Just a flesh wound?

This Gefreiter has lost his right arm, but the war isn’t over for him. Soldiers who became partial invalids were often retrained and put in non-combat positions. The loss of an eye, a hand or even a whole arm wasn’t deemed reason enough for discharge. The most famous crippled soldier was probably Stuka ace Colonel Hans-Ulrich Rudel, “Panzerknacker“, who flew the last 1½ months of the war with a prosthetic leg, claiming a further 26 enemy tanks for a total score of 519. Another famous colonel was Claus Schenck von Stauffenberg, who had lost his left eye, right arm and two fingers on his left hand in North Africa. His handicap made it hard for him to ready the second charge in the briefcase that held the bomb intended to kill Hitler, so he went with just one, which proved to be not enough…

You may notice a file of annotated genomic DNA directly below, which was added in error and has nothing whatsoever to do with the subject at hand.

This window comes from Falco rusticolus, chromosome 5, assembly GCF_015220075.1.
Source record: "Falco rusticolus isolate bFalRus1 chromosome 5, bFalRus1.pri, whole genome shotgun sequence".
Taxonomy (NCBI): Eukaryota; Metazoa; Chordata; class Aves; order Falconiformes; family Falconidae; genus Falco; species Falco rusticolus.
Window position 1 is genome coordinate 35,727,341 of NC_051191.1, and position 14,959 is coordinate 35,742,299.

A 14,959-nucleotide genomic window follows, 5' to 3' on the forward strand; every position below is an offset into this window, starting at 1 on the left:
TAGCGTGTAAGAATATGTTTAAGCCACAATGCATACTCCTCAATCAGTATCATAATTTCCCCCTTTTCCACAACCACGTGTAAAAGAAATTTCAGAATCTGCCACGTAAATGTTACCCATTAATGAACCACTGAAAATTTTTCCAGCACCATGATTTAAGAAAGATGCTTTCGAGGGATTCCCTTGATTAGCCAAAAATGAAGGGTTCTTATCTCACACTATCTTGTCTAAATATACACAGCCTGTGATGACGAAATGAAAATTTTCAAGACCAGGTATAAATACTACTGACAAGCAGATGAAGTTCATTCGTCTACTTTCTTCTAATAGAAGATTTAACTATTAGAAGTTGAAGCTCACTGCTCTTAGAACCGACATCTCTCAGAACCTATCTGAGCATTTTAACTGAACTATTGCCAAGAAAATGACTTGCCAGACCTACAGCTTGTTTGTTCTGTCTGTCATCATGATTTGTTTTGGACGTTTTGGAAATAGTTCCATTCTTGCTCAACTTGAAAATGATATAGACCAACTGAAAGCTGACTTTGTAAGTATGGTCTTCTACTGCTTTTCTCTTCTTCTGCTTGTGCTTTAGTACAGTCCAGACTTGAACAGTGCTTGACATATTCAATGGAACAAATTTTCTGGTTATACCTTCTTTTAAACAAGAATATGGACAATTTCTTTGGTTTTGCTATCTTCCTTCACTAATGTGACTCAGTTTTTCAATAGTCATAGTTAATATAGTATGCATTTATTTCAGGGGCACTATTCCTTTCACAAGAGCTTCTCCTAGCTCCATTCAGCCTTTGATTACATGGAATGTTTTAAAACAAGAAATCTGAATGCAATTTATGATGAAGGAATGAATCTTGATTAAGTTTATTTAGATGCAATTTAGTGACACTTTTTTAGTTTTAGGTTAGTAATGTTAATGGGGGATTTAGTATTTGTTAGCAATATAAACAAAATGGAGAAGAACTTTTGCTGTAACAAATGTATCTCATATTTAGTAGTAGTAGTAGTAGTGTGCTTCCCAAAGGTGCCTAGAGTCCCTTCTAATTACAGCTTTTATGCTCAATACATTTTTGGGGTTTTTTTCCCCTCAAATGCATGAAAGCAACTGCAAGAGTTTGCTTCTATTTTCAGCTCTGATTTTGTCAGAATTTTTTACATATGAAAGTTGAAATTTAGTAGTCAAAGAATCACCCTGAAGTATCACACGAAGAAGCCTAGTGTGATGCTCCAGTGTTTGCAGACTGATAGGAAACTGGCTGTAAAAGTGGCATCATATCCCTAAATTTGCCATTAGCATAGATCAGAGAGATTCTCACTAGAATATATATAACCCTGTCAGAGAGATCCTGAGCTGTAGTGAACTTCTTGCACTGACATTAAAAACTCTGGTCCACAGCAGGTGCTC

Disabled soldiers, NCOs and officers could serve in other capacities, like clerks, telephone operators, instructors, staff personnel, etc. In the second half of 1942 there were 10,000 men in retraining programs (Sonderlehrgänge für Kriegsversehrte). In 1953 there were about 2,000,000 disabled veterans in Western Germany alone (out of a total population of  51 million), of whom 1.5 million had more than 25% disability. The soldier in the photo would eventually receive the Wound Badge in silver, and if he survived the war, he would be entitled to a job suitable for a disabled veteran.


Thanks to Christoph Awender on Axis History Forum for additional information.


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